Study Links Birthplace and Cancer Risk Among Hispanic All of Us Participants

Last Reviewed: November 8, 2022
Birthplace linked to cancer risk in Hispanic communities. Liver cancer rates were nearly twice as high for participants born outside the U.S. Reference: Yu et al. (2022). Prevalence of primary liver cancer is affected by place of birth in Hispanic people residing in the United States: All of Us Research Program report. The American Surgeon. Logo of the All of Us Research Program. Illustration of a globe showing the Western Hemisphere with location pins in both North and South America.

Key points

  • Birthplace is an important consideration for understanding cancer risk among Hispanic populations.
  • Hispanic participants born outside of the United States had higher rates of liver cancer than Hispanic participants born in the United States.
  • Social and economic differences between Hispanic participants born inside and outside of the United States may contribute to lower screening rates, poorer access to care, and higher cancer rates.

The Hispanic population is the second largest population in the United States. Cancer is the leading cause of death in this community worldwide. It is important to understand what contributes to this higher burden of disease. Then, we can better target cancer screening efforts and interventions for Hispanic communities. 

Researchers used All of Us data to study cancer risk in participants who self-report as Hispanic, Latino, or Spanish. They found that birthplace may be an important risk factor for certain cancers. 

These findings were published in The American Surgeon in July 2022. 

Comparing Birthplace to Better Understand Cancer Risk 

Researchers used All of Us data from more than 60,000 Hispanic, Latino, and Spanish participants. About half were born in the United States, and about half were born outside the country.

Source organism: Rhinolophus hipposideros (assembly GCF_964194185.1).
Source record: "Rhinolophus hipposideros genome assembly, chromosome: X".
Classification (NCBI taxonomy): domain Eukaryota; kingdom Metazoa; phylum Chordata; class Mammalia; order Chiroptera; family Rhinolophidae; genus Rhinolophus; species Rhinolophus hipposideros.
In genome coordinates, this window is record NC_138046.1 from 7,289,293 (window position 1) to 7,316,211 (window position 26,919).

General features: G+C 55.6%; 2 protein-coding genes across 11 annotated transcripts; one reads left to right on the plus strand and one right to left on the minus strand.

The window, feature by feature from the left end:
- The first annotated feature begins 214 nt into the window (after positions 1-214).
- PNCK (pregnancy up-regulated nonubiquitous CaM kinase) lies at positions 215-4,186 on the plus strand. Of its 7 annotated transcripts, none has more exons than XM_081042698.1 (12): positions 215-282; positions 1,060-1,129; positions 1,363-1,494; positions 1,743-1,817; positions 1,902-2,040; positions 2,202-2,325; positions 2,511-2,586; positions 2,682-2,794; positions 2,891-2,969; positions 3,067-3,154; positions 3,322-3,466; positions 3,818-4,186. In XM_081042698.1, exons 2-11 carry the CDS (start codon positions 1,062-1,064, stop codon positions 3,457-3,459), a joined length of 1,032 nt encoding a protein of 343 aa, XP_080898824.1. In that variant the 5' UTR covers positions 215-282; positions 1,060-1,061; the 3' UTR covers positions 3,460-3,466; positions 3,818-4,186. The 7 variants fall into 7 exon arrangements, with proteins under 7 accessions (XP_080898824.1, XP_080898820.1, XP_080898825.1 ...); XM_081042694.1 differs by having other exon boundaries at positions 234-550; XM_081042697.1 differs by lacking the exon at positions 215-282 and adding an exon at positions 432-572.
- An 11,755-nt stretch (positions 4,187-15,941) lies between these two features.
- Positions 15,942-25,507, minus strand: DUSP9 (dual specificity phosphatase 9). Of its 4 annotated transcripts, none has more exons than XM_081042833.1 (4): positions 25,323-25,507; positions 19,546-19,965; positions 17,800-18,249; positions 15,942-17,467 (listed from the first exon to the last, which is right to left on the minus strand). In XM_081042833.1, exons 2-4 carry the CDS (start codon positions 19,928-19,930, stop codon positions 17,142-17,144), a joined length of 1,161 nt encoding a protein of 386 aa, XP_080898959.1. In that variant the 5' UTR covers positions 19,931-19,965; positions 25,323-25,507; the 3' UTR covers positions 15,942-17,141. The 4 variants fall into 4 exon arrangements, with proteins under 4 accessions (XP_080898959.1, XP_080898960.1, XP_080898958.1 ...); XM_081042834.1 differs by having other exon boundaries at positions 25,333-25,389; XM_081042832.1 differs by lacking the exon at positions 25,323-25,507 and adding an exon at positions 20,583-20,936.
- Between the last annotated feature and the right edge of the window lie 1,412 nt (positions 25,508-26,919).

The study used data that participants shared on age, gender, education, income, and employment. It incorporated data on cancer risk factors, like smoking and alcohol use. It also included chronic medical conditions like diabetes and obesity. 

The researchers focused on stomach, cervical, and liver cancer. Hispanic communities have higher rates of these types of cancers. The research team found that: 

  • Liver cancer rates were nearly twice as high in Hispanic participants born outside the United States. 
  • U.S.-born Hispanic participants who had stomach, cervical, and liver cancers were younger than non-U.S.–born participants. 

Cancer risk is affected by many social, economic, and environmental factors. Hispanic participants born outside the United States reported lower rates of education, insurance, and employment. This can lead to low cancer screening rates, poor access to care, and delays in treatment. These factors likely add to higher rates of cancer in Hispanic participants born outside the United States. 

What’s Next 

The researchers plan to use genomic data from All of Us in their next study. This data will help answer questions about how genes, behavior, and environment can affect health outcomes. 

Studying these differences enables health care providers to better understand who is at risk for cancer. They can then help high-risk patients get the screenings and treatment they need. 

This study highlights the importance of diversity in health research within underrepresented groups. Including Hispanic, Latino, and Spanish people in research can help us better understand health disparities in these communities. 

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